Driving While Under the Influence of Alcohol
Driving While Under the Influence of Alcohol Driving while under the influence of alcohol is the 5th most leading cause of death in America. In 2011, 9,878 people were killed in an alcohol related crash. Out of the 9,878 people killed, 1,140 were children 14 and younger involved in a motor-vehicle accident. 211 of those children were in an alcohol related accident; 62% of those children were riding with the drunk driver. That results in a death every 30 minutes. Studies show that over the past 5 years, alcohol related death rates have decreased in 32 states, but increased in 17 states.
With that information it is clearly shown that though some people have made a better decision before getting behind the wheel, not everybody has. Americans are able to prevent such accidents by making better decisions, there’s no excuse for not only risking the driver’s life, but another citizens as well. When people drink and drive they put everybody on the road in danger, that is why MADD (Mothers Against Drunk Driving) has decided to try and change people’s decision before getting on the road. MADD was founded in 1980; since then they have helped cut alcohol related death rates in half. MADD has helped save over 27,000 young people’s lives with the passing of the 21 minimum drinking age law. Not only that but MADD helps serve a victim/survivor of drunk driving, or drugged driving every 8 minutes.
Since 1980, MADD has helped save 300,000 people’s lives, and counting. MADD is only one of the programs in the United States that helps prevent drunk driving. TADD (Teens Against Drunk Driving) is another program that encourages teens to stop and think before they make the decision to drink and drive. TADD helps give awareness to teens around the United States by giving speeches everywhere they can, including schools. “Together, our combined efforts and resources, can and will reach many teens.
Together we will save lives, while developing smarter and more responsible adults. We desperately need to educate our children about the responsibilities of driving… long before they get behind the wheel!” – William Michael Piecuch, Jr., Founder and President of T.A.D.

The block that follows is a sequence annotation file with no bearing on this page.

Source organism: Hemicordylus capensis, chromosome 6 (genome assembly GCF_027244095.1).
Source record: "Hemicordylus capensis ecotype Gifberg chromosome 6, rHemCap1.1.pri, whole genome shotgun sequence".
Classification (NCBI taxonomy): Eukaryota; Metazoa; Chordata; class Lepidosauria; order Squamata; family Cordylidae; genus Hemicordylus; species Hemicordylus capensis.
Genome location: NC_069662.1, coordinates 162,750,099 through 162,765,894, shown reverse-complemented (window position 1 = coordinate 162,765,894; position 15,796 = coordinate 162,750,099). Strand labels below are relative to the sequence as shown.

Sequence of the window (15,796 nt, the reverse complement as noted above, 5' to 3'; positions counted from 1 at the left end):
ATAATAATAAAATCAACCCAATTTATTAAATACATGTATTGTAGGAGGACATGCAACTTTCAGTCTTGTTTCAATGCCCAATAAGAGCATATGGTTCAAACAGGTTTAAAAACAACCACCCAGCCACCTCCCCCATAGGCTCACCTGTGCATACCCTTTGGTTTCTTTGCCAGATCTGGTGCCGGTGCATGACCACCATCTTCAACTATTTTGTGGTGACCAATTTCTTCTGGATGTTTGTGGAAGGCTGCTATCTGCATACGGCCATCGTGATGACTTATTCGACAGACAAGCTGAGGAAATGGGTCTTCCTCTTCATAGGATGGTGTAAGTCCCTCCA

D. Organizations have indeed made their impact of prevention against drunk driving, but so have the many commercials and awareness videos shown on TV and/or broadcasted on a radio or social networking site. Statistics show that after TV shows and commercials started educating their viewers on drunk driving, the death rates went down by 30%. Yet, it’s still one of America’s greatest issues. A first time offender of drinking and driving has driven drunk 80 times before being arrested.
With that, 50-75% of convicted drunk drivers continue to drive after their license has been suspended. Possibly, our problem isn’t the fact that people drink and drive, but the fact that they continue to drive after being convicted for a first time. Proposing a solution to this problem is a difficult thing to do, other than to say people need to think twice before getting behind the wheel. Though, MADD believes they may have come up with a solution. Not only is the government discussing about lowering the legal drinking limit from 0.
08% to 0.05% but MADD has been discussing their ideas. Their ideas include uses technology to prevent this problem, such as, having an app to inform somebody if they’re too drunk to drive, or a device that would cause a car to be stuck in park, if they’re too drunk to drive. Such technology will of course cost a lot of money to create, but if that is compared to the $132 billion it costs in the United States each year in drunk driving accidents then it is worth it. 1 in 3 people will be involved in an alcohol-related accident in their lifetime. This doesn’t have to be the case.
With new technology and the help of many programs around the United States, it is shown that we can help turn this nation into a nation that does not drink and drive. “Impaired drivers represent one of our nation’s greatest threats, there is no excuse to lose more than 40 lives a day, especially when it is 100 percent preventable.” –NHTSA Administrator Jeffrey W. Runge, M.D.